Sheikh Jarrah Eviction Case Nears Decision: Israel's Top Court Gives Attorney General Two-week Deadline

The court will decide whether to hear Palestinian families' appeal against eviction once the attorney general has submitted his opinion in the high-profile case ■ Protesters gather as Jerusalem court hears appeals by Silwan families

Nir Hasson
Nir Hasson
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A demonstration last month against the eviction of Palestinian families from Sheikh Jarrah, with lawmakers from the Joint List in attendance.
A demonstration last month against the eviction of Palestinian families from Sheikh Jarrah, with lawmakers from the Joint List in attendance.Credit: Ohad Zwigenberg
Nir Hasson
Nir Hasson

Israel's top court ordered Attorney General Avichai Mendelblit to submit a legal opinion within the next two weeks on the eviction case before the court against Palestinian residents of the East Jerusalem neighborhood of Sheikh Jarrah, moving toward a ruling in the high-profile case that sparked a wave of protests and has drawn international attention.

The case was filed by Nahalat Shimon, a company that acquired the interests of Jewish families who lived the neighborhood prior to Israel's establishment in 1948.

Mendelblit's legal opinion is being submitted in connection with a request by three Sheikh Jarrah families who have been ordered evicted from their homes and who are seeking permission from the Supreme Court to hear their appeal, after losing the appeal of their eviction in the Jerusalem District Court.

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Tensions over the case became a flash point in Jerusalem between Jews and Arabs, in Sheikh Jarrah as well as the Temple Mount. Hamas fired rockets at Jerusalem earlier this month purportedly in support of Palestinians in the two areas of the city. That was followed by the recent military confrontation between Israel and Hamas.

About two weeks ago, the State Prosecutor's Office asked the Supreme Court to delay its decision on the request to appeal until Mendelblit decides his position on the case so that he can intervene in the case. The Prosecutor's Office said that the case "also presents sensitivities from other aspects."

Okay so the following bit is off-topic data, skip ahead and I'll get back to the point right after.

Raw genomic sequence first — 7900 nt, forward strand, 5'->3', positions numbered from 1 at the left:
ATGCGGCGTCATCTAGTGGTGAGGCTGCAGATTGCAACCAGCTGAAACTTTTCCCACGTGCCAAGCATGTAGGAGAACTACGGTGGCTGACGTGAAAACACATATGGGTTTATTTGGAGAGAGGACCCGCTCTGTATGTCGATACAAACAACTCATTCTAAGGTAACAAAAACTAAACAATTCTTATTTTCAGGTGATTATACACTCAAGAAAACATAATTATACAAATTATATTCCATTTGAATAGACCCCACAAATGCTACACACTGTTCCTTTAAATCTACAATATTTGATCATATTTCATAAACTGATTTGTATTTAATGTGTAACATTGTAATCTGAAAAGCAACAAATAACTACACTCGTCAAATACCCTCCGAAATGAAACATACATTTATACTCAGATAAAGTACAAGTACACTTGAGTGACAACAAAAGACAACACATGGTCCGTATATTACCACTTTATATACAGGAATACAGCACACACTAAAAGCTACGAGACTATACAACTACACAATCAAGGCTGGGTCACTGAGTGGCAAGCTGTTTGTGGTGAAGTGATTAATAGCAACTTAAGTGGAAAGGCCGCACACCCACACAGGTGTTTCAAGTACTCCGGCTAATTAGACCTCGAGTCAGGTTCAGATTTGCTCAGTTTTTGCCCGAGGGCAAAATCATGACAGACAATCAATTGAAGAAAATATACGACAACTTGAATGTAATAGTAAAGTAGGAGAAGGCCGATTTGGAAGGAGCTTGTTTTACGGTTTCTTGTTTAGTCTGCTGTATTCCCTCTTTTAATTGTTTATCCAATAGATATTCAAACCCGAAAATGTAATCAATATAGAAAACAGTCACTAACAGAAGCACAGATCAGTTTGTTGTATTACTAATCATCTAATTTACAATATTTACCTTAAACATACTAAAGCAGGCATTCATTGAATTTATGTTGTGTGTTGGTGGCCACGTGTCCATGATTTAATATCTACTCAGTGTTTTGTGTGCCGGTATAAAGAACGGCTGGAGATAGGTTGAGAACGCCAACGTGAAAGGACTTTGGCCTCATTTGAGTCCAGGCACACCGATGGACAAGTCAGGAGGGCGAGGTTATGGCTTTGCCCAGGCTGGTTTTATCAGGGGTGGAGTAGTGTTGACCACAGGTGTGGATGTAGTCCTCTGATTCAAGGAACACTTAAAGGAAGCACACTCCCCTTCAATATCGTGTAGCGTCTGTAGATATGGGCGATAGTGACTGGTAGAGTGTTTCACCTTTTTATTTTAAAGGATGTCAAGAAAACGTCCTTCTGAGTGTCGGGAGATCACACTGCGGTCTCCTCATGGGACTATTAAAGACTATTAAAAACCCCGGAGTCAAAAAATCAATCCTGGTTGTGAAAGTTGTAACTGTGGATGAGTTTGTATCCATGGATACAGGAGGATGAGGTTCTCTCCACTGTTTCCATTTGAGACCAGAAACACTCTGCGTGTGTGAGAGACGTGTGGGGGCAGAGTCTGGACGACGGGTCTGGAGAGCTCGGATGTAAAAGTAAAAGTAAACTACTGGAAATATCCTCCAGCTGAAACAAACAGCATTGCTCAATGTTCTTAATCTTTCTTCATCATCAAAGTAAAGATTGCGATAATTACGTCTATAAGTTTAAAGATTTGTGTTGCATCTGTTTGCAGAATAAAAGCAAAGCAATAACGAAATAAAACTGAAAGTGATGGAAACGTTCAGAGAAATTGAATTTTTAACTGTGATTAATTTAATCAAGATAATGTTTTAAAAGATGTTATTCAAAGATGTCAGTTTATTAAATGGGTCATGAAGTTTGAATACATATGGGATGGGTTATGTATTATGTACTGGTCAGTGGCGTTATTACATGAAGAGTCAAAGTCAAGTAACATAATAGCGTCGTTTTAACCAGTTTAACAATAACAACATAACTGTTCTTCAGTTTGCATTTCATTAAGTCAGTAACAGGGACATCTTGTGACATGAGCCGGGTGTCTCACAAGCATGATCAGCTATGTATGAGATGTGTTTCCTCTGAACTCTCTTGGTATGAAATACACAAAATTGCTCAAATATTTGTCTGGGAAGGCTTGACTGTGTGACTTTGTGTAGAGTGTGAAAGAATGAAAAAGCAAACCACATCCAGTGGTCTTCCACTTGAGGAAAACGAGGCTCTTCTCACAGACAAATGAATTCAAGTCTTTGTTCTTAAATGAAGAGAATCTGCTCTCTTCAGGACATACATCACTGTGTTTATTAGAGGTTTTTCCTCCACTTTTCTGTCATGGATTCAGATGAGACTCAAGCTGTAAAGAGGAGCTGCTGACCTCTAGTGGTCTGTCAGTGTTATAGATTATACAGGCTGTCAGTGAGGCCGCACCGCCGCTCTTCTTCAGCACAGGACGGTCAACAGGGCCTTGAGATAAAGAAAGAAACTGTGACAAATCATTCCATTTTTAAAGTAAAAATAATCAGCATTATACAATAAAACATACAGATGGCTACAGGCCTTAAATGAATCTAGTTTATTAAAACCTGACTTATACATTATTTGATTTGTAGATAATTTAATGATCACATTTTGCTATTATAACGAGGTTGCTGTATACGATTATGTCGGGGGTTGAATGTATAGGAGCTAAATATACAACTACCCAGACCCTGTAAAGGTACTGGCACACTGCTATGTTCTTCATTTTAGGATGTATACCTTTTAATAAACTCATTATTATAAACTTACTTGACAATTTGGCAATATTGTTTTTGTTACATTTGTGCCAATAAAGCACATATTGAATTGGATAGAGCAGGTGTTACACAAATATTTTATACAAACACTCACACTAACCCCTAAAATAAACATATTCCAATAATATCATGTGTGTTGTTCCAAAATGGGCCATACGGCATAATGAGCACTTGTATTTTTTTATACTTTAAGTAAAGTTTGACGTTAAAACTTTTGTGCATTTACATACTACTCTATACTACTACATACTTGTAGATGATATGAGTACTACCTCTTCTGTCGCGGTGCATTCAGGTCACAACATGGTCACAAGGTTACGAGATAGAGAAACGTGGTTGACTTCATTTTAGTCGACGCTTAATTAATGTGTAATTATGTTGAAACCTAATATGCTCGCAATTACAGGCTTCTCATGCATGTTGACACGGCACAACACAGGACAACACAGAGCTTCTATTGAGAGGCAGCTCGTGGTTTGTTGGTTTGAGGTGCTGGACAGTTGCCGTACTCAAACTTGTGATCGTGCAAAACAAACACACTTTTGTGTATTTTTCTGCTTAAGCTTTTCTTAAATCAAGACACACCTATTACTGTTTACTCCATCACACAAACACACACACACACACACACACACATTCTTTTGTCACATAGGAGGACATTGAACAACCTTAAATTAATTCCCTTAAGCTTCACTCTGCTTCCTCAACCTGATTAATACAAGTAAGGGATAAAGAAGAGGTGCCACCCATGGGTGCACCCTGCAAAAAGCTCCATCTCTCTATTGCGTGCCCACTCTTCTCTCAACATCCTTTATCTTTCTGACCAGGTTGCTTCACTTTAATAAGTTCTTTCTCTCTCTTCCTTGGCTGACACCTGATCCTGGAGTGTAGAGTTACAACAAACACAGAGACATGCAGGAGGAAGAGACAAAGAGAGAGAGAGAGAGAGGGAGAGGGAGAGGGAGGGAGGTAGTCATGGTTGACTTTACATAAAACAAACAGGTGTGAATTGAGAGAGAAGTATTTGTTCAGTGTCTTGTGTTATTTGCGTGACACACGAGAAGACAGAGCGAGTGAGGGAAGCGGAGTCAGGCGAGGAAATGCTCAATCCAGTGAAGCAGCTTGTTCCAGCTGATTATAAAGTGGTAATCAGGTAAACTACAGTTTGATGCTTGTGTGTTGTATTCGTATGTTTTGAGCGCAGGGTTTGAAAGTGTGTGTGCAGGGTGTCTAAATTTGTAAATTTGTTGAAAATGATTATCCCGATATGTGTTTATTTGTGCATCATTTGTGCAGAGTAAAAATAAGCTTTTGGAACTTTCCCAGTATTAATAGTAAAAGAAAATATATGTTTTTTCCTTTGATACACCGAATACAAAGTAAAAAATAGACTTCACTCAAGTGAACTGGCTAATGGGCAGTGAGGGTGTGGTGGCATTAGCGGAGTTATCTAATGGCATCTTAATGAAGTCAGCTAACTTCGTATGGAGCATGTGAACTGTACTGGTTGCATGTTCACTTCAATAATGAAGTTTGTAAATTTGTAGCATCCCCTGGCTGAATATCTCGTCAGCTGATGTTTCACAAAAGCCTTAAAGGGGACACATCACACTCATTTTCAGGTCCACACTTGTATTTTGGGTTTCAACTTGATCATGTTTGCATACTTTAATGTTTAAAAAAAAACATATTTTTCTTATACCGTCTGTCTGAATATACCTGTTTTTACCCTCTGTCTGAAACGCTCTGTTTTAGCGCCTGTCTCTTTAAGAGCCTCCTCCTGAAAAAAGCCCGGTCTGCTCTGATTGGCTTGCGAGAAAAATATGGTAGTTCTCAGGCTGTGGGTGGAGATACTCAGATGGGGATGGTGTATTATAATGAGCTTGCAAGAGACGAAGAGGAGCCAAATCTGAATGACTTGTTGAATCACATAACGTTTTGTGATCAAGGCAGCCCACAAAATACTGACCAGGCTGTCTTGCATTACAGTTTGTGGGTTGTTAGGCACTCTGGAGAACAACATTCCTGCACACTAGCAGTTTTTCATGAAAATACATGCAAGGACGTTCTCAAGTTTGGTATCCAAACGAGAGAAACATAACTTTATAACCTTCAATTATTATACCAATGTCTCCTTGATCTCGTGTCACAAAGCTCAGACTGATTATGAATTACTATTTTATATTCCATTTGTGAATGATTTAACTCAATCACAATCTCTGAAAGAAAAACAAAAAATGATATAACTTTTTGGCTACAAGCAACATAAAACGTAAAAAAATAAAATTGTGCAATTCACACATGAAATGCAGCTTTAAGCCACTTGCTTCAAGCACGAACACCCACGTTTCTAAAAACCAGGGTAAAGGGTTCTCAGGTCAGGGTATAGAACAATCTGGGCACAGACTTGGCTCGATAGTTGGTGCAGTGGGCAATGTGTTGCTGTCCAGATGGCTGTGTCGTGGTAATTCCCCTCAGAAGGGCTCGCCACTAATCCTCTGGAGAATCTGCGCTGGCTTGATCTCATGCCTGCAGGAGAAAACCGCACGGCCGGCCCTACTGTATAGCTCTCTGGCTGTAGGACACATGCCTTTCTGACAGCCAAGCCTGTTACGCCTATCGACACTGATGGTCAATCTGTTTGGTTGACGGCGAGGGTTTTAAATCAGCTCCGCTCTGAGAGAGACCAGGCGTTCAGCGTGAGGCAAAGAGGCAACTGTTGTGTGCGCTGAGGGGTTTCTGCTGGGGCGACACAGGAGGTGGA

Justice Isaac Amit granted the request by the State Prosecutor's Office on Tuesday and gave Mendelblit until June 8 to submit his legal opinion. Once the attorney general's opinion is submitted, the court will decide how to proceed on the Palestinian residents' request for permission to appeal to the Supreme Court, Amit said.

Silwan eviction plans

In a related development, on Wednesday the Jerusalem District Court held a hearing on appeals filed on behalf of seven Palestinian families from the Batan al-Hawa section of the East Jerusalem neighborhood of Silwan who have also been issued eviction orders.

The East Jerusalem Silwan neighborhood in a 2017 photo. Credit: Ammar Awad/Reuters

The judges said they will give their decision "soon." The panel must first decide whether to wait for the Supreme Court to first rule on two appeals in similar cases regarding eviction of Palestinian residents from their homes in Silwan and Sheikh Jarrah.

Dozens of Palestinian residents of East Jerusalem protested in front of the court during the hearing, and two demonstrators were detained. Joint List lawmakers Ahmad Tibi and Osama Saadi also joined the demonstration, which was held despite police blocking the street next to the courthouse.

As in the Sheikh Jarrah cases, the Silwan families live on land that was owned by Jews before 1948. The land is owned by a trust that for roughly the past two decades has been controlled by Ateret Cohanim, a group that has sought to move Jews into the neighborhood.

A number of Palestinian families have already been evicted from their homes in the neighborhood and eviction actions against dozens of others are pending in court. The pending cases relate to 700 residents of Silwan.

The appeal on behalf of the Silwan families follows an eviction order issued against them by the Jerusalem Magistrate's Court on a number of legal grounds. The grounds include the legal status of the land based on Ottoman law, in addition to the historic boundaries of the plot of land and the statute of limitations.

The Silwan residents have asked Attorney General Mendelblit to intervene in this case, too, this time to provide his legal opinion on the decision of the Justice Ministry's Administrator General to transfer the land to those seeking to move Jews into the neighborhood.

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